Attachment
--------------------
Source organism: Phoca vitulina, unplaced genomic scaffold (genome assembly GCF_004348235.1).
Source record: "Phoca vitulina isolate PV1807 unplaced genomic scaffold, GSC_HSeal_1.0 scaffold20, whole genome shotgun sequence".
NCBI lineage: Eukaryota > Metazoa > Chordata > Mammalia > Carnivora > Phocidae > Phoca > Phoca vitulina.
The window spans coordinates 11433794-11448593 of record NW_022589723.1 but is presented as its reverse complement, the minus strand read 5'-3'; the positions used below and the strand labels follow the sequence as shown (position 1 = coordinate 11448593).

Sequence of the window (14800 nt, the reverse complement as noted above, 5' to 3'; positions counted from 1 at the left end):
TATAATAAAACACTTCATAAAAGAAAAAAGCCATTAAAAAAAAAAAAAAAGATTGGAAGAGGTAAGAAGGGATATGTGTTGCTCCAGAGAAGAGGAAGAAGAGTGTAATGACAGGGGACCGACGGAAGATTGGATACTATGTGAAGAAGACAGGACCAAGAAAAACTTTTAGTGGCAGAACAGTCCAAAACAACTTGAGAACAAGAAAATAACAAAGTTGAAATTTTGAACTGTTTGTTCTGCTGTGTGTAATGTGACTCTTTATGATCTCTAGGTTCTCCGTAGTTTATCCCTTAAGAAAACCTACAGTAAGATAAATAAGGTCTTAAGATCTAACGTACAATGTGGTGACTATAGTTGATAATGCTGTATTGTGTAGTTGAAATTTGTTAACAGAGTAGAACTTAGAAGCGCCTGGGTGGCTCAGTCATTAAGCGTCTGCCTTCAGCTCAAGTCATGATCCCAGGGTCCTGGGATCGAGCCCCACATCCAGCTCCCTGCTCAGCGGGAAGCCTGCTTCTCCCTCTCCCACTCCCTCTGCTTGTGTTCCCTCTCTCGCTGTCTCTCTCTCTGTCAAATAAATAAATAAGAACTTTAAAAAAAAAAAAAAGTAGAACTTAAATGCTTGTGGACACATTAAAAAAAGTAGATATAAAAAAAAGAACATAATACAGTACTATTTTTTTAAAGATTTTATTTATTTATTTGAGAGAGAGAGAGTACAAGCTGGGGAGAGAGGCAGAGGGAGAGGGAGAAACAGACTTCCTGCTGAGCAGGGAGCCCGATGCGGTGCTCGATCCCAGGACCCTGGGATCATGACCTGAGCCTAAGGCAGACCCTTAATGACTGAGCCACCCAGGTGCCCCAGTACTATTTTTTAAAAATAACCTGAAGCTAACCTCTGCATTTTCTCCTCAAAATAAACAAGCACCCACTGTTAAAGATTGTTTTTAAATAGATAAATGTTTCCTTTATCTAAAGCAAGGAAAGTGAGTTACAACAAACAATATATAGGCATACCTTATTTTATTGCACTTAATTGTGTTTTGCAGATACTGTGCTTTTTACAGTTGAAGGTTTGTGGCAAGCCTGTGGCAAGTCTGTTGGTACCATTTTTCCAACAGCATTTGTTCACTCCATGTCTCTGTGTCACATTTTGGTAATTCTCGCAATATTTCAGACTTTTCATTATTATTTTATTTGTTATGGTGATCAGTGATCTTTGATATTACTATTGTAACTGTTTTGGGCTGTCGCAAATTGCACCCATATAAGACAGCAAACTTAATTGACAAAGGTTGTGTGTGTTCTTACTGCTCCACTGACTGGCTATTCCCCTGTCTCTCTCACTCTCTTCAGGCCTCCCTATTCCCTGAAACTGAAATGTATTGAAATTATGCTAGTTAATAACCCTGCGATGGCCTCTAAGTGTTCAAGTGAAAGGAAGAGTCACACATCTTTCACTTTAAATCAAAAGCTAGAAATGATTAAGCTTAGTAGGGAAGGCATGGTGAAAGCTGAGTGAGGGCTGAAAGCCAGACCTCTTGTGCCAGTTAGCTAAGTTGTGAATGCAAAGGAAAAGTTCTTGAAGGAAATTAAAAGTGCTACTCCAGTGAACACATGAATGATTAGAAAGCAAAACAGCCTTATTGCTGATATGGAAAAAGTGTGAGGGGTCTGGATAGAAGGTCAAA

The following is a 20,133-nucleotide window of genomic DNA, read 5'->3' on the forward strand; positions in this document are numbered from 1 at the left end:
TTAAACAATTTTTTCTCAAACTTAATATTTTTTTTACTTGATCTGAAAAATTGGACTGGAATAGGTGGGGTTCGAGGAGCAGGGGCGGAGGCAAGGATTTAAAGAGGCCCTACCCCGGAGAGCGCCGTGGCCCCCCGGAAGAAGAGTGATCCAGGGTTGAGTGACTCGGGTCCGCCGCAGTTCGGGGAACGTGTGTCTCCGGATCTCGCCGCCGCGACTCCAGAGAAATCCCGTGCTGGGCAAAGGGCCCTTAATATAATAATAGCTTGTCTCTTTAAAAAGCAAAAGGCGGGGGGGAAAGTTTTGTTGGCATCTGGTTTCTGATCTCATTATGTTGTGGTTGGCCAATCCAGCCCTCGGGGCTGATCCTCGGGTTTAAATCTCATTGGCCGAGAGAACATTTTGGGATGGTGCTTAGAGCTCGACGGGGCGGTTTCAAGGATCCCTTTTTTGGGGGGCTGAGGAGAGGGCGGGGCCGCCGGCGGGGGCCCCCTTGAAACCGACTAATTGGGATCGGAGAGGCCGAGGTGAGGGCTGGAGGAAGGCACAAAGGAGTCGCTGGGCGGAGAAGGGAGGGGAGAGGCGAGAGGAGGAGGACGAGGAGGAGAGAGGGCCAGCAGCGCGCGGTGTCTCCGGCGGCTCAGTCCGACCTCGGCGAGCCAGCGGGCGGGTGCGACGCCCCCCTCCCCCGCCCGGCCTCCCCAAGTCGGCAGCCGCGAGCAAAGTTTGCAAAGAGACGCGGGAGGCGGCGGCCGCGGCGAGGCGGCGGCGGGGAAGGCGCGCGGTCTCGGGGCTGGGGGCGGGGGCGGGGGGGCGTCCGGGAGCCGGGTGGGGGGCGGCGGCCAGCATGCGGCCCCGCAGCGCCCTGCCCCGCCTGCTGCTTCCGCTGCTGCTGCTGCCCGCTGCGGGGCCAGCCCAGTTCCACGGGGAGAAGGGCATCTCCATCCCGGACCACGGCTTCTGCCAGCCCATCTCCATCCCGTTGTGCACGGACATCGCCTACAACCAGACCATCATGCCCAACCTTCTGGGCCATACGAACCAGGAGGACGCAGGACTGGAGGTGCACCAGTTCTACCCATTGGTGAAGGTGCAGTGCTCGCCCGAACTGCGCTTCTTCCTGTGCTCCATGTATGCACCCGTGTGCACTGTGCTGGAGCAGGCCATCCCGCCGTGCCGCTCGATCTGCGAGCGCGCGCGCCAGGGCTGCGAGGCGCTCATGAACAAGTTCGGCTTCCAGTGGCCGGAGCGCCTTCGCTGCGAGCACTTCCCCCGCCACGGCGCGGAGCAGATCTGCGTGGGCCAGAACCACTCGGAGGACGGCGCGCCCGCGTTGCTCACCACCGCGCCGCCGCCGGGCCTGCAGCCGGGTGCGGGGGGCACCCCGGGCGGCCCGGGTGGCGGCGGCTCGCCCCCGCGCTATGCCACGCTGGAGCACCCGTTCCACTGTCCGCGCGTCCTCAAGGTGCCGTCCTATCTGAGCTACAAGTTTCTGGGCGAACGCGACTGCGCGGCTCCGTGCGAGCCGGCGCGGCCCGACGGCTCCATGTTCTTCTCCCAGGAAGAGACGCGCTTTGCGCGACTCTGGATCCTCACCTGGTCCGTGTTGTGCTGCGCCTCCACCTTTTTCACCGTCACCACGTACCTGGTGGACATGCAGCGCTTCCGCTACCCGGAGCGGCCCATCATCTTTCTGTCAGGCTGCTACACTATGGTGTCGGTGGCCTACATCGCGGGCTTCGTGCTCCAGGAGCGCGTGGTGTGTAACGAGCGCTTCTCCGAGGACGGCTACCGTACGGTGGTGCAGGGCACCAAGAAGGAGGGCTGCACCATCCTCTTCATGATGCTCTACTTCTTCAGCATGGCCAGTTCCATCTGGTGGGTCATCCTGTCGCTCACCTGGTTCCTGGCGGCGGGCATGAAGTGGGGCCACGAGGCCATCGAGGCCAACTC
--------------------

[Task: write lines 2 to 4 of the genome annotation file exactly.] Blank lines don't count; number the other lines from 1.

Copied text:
Source record: "Phoca vitulina isolate PV1807 unplaced genomic scaffold, GSC_HSeal_1.0 scaffold20, whole genome shotgun sequence".
NCBI lineage: Eukaryota > Metazoa > Chordata > Mammalia > Carnivora > Phocidae > Phoca > Phoca vitulina.
The window spans coordinates 11433794-11448593 of record NW_022589723.1 but is presented as its reverse complement, the minus strand read 5'-3'; the positions used below and the strand labels follow the sequence as shown (position 1 = coordinate 11448593).